of Addington, near Croydon, was visited SUNDAY SCHOOL UNION. with a dreadful storm of thunder and On Wednesday morning, May 10th, lightning, during which a water-spout, the Annual Meeting of this Society, was on the top of an adjoining hill, burst held at the City of London Tavern, Bish- with great violence, deluging, with deopsgate Street,

JOSEPH BUTTERWORT!, structive fury, the houses contiguous to Esq. M. P in the Citair. The Rev. Mr. it. Not a moment's warning could be Hartley, of Lutterworth, opened the given, and the inhabitants of the small Meeting with prayer; after which a cottages were obliged to leave all they pleasing Report of the Society's trans- possessed to the fury of the flood, and fly actions during the past year was pre- for their lives. Some small idea may be sented, and extracts of a very interesting formed of the force of the water, when nature were read from the Reports of it is told that it broke down the wall Auxiliary and Country Sunday School surrounding Addington Church-yard, tore Unions ; forming a most animating body up the tomb-stones, and did considerable of intelligence, and proving the flou- damage wherever it went. A farmrishing state of Sunday S:hools in this house nearly opposite the Church has kingdom, and their progressive estab- suffered greatly; the water entered the Jishinent abroad

house at the first floor window. Men The Report with an Appendix, con- were employed on Saturday last, cleartaining extracts of correspondence, willing the water out. Fortunately no lives speedily be published.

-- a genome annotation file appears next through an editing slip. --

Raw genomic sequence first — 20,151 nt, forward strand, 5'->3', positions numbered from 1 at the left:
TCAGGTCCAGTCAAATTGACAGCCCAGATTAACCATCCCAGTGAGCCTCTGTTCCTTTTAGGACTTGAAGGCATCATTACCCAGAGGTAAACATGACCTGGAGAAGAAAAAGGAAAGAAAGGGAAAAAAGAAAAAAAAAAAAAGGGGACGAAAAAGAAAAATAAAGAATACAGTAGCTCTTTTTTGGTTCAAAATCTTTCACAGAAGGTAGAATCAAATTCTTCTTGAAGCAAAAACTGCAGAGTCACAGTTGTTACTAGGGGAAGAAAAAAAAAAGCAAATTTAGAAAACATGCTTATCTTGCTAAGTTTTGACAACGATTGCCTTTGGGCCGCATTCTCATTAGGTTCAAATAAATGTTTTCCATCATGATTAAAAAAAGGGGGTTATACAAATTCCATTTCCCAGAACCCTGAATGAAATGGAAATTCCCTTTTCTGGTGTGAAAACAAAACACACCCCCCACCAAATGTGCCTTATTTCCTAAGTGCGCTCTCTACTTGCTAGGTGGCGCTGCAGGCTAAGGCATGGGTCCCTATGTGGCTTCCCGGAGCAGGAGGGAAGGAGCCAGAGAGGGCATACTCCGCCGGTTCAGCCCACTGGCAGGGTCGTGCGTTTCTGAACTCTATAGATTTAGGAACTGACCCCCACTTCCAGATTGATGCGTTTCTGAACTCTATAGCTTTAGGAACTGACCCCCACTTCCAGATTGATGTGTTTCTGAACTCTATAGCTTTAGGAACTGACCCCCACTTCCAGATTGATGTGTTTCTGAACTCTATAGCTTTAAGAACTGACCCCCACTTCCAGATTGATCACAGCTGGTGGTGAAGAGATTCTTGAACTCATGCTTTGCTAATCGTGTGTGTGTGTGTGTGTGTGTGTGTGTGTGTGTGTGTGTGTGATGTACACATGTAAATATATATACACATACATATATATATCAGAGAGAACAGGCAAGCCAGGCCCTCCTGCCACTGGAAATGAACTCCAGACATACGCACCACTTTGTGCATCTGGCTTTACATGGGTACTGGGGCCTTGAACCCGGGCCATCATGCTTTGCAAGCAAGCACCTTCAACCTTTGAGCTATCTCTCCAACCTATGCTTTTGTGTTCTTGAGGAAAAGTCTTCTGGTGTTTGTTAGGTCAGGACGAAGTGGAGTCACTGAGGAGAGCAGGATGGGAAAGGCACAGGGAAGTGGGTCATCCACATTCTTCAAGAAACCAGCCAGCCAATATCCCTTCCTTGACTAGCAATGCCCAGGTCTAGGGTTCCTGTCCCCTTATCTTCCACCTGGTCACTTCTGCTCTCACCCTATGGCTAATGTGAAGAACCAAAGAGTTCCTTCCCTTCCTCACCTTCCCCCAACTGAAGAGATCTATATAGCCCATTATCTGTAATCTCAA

were lost. The place presents a most The Meeting was fully attended ; and nelancholy spectacle. A blacksmith's addressed by the Chairman, several Mi- shop, and all the gardens in the front of nisters, and other Gentleinen.

the cottages are totally destroyed.




by others; but for clearness of conception, It is a painful task, which is this month for strength and vigour of mind, for des imposed upon us, to record the depar- cision of character, for laborious exerture, though we trust it is to their eternal tion, for punctuality and promptness in rest, of so many Pastors of Christian all his measures, where shall we find his churches. Never since the commence-equal? It is no hyperbole to say of him, meat of our work, have we had to an- that he discharged the duties of half a dozen nounce such severe losses to the Church But to form any tolerable estimate militant, as have taken place in the of his character in this point of view, and month of May. They present a loud call of the loss of such a man to society at to ourselves and our readers to remember large, and more immediately to the circle our own mortality; to have our loins in which he moved, we must not merely girt about with truthi

, and our lamps look at his labours by means of the press, burning; and to be waiting for the which in one form or other were every coming of our Lord.

month presenting themselves to our notice May 1.---The Rev. JAMÉS WRAITH, his exertions in the discharge of his pas

-hor must we fix our attention singly on of Hampstead, iņ his eighty-first year ; / toral office, his sermons and his exhorta-, who lived universally respected, and tious which were delivered both “in • Finished his course with joy." His season and out of season”-nor yet to the Funeral Sermon was preached to